The Keys to the Treasury of the Dharma: Frameworks for Understanding the Essential Meaning
The goal of dharma study is deep understanding that can become a living experience. However, it is difficult to comprehend the vast, complex, and often contradictory teachings of the various Buddhist traditions. Contemplation is the bridge through which we sift and fully comprehend the many topics and views we have studied and incorporate it into our meditation. The Buddhist tradition provides both systematic topics and guidelines for contemplation and also innovative frameworks by which to understand those profound and vast teachings. These frameworks themselves have been an explicit subject of exploration from time of the Buddha himself.
In this course we will study both the topics for contemplation and the frameworks as presented primarily by the incomparable Jamgon Kongtrul (1813-1899) in his masterpiece, The Treasury of Knowledge. The second half of this ten volume encyclopedia covers the three prajnas--or wisdoms--of learning, contemplation, and meditation. Here, Kongtrul provides an extensive manual for contemplation as the bridge between learning the vast range of topics of knowledge to the entry into the stages of meditation upon the profound meaning. This is how to make the dharma into a living experience.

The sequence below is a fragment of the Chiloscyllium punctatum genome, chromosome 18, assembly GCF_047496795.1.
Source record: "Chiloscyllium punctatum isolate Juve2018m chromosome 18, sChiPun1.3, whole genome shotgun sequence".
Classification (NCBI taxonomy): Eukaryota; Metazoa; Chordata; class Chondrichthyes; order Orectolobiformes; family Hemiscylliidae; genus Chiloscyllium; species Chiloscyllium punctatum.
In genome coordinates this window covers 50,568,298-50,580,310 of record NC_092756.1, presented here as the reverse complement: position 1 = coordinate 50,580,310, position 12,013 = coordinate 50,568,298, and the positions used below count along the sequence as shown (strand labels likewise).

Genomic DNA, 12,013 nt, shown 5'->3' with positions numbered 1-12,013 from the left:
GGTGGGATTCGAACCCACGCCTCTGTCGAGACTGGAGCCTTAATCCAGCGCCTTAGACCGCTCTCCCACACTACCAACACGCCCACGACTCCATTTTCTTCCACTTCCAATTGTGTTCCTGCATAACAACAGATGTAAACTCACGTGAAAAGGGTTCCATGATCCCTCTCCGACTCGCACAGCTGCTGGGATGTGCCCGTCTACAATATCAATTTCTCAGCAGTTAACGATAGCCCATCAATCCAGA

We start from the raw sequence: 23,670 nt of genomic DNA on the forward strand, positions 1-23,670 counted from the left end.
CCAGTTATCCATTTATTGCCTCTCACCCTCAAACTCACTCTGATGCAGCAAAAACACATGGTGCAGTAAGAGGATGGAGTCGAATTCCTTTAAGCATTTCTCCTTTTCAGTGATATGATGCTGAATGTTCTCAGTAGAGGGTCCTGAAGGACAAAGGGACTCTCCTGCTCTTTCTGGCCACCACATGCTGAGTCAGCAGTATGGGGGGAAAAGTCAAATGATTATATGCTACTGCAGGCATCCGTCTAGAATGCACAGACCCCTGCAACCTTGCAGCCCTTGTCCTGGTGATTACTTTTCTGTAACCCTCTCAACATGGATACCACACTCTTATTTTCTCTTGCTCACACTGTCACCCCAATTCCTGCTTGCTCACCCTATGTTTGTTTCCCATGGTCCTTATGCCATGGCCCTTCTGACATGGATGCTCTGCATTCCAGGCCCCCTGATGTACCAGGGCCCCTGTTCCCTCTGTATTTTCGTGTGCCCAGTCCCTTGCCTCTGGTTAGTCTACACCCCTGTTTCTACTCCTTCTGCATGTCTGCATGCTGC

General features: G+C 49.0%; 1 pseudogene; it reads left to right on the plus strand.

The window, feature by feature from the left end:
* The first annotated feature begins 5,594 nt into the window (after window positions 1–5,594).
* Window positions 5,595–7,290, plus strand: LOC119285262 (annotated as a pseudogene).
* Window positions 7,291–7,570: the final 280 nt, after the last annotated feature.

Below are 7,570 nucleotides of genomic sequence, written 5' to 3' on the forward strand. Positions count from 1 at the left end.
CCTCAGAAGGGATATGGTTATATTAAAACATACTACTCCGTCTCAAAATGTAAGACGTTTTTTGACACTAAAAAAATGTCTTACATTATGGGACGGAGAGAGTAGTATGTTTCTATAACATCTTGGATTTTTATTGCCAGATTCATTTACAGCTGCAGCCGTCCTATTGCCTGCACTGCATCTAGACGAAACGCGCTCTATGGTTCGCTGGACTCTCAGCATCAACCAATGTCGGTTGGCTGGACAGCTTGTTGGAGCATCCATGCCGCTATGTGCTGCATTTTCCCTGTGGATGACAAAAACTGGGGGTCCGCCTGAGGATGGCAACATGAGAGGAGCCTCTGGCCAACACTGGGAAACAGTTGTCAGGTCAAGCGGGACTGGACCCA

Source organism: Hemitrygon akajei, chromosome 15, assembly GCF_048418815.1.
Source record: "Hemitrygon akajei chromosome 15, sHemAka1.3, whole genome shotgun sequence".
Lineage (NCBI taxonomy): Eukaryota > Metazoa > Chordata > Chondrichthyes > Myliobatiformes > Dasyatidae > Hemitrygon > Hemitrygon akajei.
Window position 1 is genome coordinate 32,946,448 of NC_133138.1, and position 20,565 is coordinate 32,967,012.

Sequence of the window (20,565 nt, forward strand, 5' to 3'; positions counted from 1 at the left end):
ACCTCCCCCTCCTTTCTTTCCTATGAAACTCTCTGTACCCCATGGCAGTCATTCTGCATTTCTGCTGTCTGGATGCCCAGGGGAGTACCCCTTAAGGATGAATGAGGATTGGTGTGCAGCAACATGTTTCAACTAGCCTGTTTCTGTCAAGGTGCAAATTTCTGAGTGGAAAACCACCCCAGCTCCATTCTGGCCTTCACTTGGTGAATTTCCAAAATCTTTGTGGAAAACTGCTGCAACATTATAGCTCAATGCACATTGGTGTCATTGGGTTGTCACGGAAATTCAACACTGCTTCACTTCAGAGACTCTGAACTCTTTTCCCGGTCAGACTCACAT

This seventh section of The Treasury first presents the traditional frameworks for approaching the teachings: the four sources of reliance and the four sources for valid understanding. It then analyzes the various ways to interpret the complexities and contradictions of the teachings: as being provisional or definitive, direct or indirect, or as belonging to one of the three turnings of the wheel of the dharma. Based upon those, it presents the main topics of contemplation including the two levels of truth, the two types of selflessness, the varieties of emptiness, interdependence, and the four reminders. We will end with Kongtrul’s famous presentation of the practices of shamatha and vipashyana, which is the first section of the next chapter, on meditation, and which is conveniently included in this volume. In addition to this main source, we will study presentations by Longchenpa, Mipham the Great, and other authors.
Please purchase a copy of the book, The Treasury of Knowledge, Book Seven and Book Eight, Parts One and Two: Foundations of Buddhist Study and Practice by Jamgon Kongtrul Lodro Taye, before the first class. Additionally, there will be a small sourcebook, primarily containing a translation of the root text.
- "The Buddha" from The Precious Treasury of Philosophical Systems
- Notes to "The Buddha" from The Precious Treasury of Philosophical Systems
- Notes from Treasury of Precious Qualities
- Table of Contents of The Treasury of Knowledge from The Autobiography of Jamgon Kongtrul